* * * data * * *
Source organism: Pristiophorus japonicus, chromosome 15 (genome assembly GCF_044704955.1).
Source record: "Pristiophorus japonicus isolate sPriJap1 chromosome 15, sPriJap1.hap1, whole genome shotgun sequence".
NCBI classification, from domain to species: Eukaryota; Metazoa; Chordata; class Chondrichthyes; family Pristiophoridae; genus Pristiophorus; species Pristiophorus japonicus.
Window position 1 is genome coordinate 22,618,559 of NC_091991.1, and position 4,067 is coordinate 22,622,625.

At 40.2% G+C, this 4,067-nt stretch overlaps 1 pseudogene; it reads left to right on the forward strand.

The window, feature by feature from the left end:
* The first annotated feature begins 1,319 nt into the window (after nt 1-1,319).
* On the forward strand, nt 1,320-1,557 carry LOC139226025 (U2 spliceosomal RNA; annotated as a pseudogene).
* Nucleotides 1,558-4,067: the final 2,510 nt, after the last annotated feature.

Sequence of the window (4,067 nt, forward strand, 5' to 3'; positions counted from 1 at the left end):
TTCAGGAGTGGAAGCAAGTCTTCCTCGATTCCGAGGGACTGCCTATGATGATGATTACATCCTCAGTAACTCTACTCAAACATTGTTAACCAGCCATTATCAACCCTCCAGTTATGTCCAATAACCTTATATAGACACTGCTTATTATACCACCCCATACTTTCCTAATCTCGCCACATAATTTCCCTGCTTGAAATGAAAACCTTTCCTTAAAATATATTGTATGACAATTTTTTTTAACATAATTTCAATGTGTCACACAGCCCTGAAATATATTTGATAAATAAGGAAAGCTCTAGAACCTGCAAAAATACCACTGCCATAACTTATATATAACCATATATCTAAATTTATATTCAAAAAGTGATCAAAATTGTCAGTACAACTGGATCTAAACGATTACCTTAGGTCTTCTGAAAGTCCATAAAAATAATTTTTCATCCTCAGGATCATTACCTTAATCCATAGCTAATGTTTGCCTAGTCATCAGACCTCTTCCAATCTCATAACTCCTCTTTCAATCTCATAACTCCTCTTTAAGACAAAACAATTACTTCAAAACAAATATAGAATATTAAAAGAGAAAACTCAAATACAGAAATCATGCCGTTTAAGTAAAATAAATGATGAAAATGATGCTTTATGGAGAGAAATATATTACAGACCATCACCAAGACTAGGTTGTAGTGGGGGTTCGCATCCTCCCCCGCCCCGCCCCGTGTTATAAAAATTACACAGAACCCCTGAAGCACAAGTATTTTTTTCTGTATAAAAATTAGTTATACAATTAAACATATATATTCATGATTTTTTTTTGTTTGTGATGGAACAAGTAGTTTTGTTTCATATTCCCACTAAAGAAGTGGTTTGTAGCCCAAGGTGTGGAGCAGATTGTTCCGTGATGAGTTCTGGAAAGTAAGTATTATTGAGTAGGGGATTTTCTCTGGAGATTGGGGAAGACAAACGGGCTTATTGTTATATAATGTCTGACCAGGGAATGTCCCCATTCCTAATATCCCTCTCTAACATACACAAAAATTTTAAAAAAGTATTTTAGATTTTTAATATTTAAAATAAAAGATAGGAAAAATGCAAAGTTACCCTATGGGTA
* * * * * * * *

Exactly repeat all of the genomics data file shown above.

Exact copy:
Source organism: Pristiophorus japonicus, chromosome 15 (genome assembly GCF_044704955.1).
Source record: "Pristiophorus japonicus isolate sPriJap1 chromosome 15, sPriJap1.hap1, whole genome shotgun sequence".
NCBI classification, from domain to species: Eukaryota; Metazoa; Chordata; class Chondrichthyes; family Pristiophoridae; genus Pristiophorus; species Pristiophorus japonicus.
Window position 1 is genome coordinate 22,618,559 of NC_091991.1, and position 4,067 is coordinate 22,622,625.

At 40.2% G+C, this 4,067-nt stretch overlaps 1 pseudogene; it reads left to right on the forward strand.

The window, feature by feature from the left end:
* The first annotated feature begins 1,319 nt into the window (after nt 1-1,319).
* On the forward strand, nt 1,320-1,557 carry LOC139226025 (U2 spliceosomal RNA; annotated as a pseudogene).
* Nucleotides 1,558-4,067: the final 2,510 nt, after the last annotated feature.

Sequence of the window (4,067 nt, forward strand, 5' to 3'; positions counted from 1 at the left end):
TTCAGGAGTGGAAGCAAGTCTTCCTCGATTCCGAGGGACTGCCTATGATGATGATTACATCCTCAGTAACTCTACTCAAACATTGTTAACCAGCCATTATCAACCCTCCAGTTATGTCCAATAACCTTATATAGACACTGCTTATTATACCACCCCATACTTTCCTAATCTCGCCACATAATTTCCCTGCTTGAAATGAAAACCTTTCCTTAAAATATATTGTATGACAATTTTTTTTAACATAATTTCAATGTGTCACACAGCCCTGAAATATATTTGATAAATAAGGAAAGCTCTAGAACCTGCAAAAATACCACTGCCATAACTTATATATAACCATATATCTAAATTTATATTCAAAAAGTGATCAAAATTGTCAGTACAACTGGATCTAAACGATTACCTTAGGTCTTCTGAAAGTCCATAAAAATAATTTTTCATCCTCAGGATCATTACCTTAATCCATAGCTAATGTTTGCCTAGTCATCAGACCTCTTCCAATCTCATAACTCCTCTTTCAATCTCATAACTCCTCTTTAAGACAAAACAATTACTTCAAAACAAATATAGAATATTAAAAGAGAAAACTCAAATACAGAAATCATGCCGTTTAAGTAAAATAAATGATGAAAATGATGCTTTATGGAGAGAAATATATTACAGACCATCACCAAGACTAGGTTGTAGTGGGGGTTCGCATCCTCCCCCGCCCCGCCCCGTGTTATAAAAATTACACAGAACCCCTGAAGCACAAGTATTTTTTTCTGTATAAAAATTAGTTATACAATTAAACATATATATTCATGATTTTTTTTTGTTTGTGATGGAACAAGTAGTTTTGTTTCATATTCCCACTAAAGAAGTGGTTTGTAGCCCAAGGTGTGGAGCAGATTGTTCCGTGATGAGTTCTGGAAAGTAAGTATTATTGAGTAGGGGATTTTCTCTGGAGATTGGGGAAGACAAACGGGCTTATTGTTATATAATGTCTGACCAGGGAATGTCCCCATTCCTAATATCCCTCTCTAACATACACAAAAATTTTAAAAAAGTATTTTAGATTTTTAATATTTAAAATAAAAGATAGGAAAAATGCAAAGTTACCCTATGGGTA